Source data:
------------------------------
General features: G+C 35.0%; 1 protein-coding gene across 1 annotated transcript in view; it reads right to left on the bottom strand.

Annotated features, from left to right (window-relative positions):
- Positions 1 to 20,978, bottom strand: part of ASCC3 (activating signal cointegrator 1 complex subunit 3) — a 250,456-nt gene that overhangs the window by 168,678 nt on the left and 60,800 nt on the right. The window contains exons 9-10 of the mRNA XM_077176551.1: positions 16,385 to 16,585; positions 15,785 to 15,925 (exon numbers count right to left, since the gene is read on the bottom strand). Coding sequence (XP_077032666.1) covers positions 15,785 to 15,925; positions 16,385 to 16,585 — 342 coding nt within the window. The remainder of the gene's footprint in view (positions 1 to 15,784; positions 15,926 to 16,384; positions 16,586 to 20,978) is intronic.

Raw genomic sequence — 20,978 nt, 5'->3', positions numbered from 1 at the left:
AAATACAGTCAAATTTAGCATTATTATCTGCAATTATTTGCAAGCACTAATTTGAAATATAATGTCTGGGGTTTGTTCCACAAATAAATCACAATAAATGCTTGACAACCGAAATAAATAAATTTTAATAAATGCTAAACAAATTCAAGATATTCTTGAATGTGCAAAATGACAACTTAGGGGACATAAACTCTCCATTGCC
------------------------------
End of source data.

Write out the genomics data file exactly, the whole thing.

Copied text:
General features: G+C 35.0%; 1 protein-coding gene across 1 annotated transcript in view; it reads right to left on the bottom strand.

Annotated features, from left to right (window-relative positions):
- Positions 1 to 20,978, bottom strand: part of ASCC3 (activating signal cointegrator 1 complex subunit 3) — a 250,456-nt gene that overhangs the window by 168,678 nt on the left and 60,800 nt on the right. The window contains exons 9-10 of the mRNA XM_077176551.1: positions 16,385 to 16,585; positions 15,785 to 15,925 (exon numbers count right to left, since the gene is read on the bottom strand). Coding sequence (XP_077032666.1) covers positions 15,785 to 15,925; positions 16,385 to 16,585 — 342 coding nt within the window. The remainder of the gene's footprint in view (positions 1 to 15,784; positions 15,926 to 16,384; positions 16,586 to 20,978) is intronic.

Raw genomic sequence — 20,978 nt, 5'->3', positions numbered from 1 at the left:
AAATACAGTCAAATTTAGCATTATTATCTGCAATTATTTGCAAGCACTAATTTGAAATATAATGTCTGGGGTTTGTTCCACAAATAAATCACAATAAATGCTTGACAACCGAAATAAATAAATTTTAATAAATGCTAAACAAATTCAAGATATTCTTGAATGTGCAAAATGACAACTTAGGGGACATAAACTCTCCATTGCC